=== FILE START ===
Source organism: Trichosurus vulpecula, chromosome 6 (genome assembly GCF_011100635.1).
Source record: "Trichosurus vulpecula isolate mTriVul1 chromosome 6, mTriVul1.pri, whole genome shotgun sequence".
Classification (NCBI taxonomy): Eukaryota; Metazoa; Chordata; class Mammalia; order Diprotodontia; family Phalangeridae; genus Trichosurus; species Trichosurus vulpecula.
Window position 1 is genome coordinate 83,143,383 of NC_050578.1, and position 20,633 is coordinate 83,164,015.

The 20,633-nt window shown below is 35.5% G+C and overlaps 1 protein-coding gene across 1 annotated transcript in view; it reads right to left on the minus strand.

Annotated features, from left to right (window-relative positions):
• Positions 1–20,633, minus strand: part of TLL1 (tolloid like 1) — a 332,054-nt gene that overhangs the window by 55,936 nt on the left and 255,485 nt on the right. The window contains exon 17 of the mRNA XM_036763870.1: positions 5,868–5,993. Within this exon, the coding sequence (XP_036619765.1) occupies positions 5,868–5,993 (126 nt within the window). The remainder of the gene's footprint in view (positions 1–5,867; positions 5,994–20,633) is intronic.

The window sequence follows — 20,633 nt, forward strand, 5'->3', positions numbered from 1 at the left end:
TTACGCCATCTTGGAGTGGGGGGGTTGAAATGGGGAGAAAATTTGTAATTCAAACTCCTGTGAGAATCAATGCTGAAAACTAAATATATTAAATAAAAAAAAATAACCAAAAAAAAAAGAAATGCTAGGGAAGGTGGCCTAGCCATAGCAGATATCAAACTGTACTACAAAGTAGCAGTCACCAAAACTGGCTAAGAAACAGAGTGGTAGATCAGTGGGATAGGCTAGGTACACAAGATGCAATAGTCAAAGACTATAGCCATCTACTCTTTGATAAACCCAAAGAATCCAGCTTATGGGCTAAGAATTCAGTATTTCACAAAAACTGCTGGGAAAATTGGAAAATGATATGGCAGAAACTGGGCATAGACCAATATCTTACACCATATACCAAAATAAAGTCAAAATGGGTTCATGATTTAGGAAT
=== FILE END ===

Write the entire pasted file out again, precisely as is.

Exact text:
Source organism: Trichosurus vulpecula, chromosome 6 (genome assembly GCF_011100635.1).
Source record: "Trichosurus vulpecula isolate mTriVul1 chromosome 6, mTriVul1.pri, whole genome shotgun sequence".
Classification (NCBI taxonomy): Eukaryota; Metazoa; Chordata; class Mammalia; order Diprotodontia; family Phalangeridae; genus Trichosurus; species Trichosurus vulpecula.
Window position 1 is genome coordinate 83,143,383 of NC_050578.1, and position 20,633 is coordinate 83,164,015.

The 20,633-nt window shown below is 35.5% G+C and overlaps 1 protein-coding gene across 1 annotated transcript in view; it reads right to left on the minus strand.

Annotated features, from left to right (window-relative positions):
• Positions 1–20,633, minus strand: part of TLL1 (tolloid like 1) — a 332,054-nt gene that overhangs the window by 55,936 nt on the left and 255,485 nt on the right. The window contains exon 17 of the mRNA XM_036763870.1: positions 5,868–5,993. Within this exon, the coding sequence (XP_036619765.1) occupies positions 5,868–5,993 (126 nt within the window). The remainder of the gene's footprint in view (positions 1–5,867; positions 5,994–20,633) is intronic.

The window sequence follows — 20,633 nt, forward strand, 5'->3', positions numbered from 1 at the left end:
TTACGCCATCTTGGAGTGGGGGGGTTGAAATGGGGAGAAAATTTGTAATTCAAACTCCTGTGAGAATCAATGCTGAAAACTAAATATATTAAATAAAAAAAAATAACCAAAAAAAAAAGAAATGCTAGGGAAGGTGGCCTAGCCATAGCAGATATCAAACTGTACTACAAAGTAGCAGTCACCAAAACTGGCTAAGAAACAGAGTGGTAGATCAGTGGGATAGGCTAGGTACACAAGATGCAATAGTCAAAGACTATAGCCATCTACTCTTTGATAAACCCAAAGAATCCAGCTTATGGGCTAAGAATTCAGTATTTCACAAAAACTGCTGGGAAAATTGGAAAATGATATGGCAGAAACTGGGCATAGACCAATATCTTACACCATATACCAAAATAAAGTCAAAATGGGTTCATGATTTAGGAAT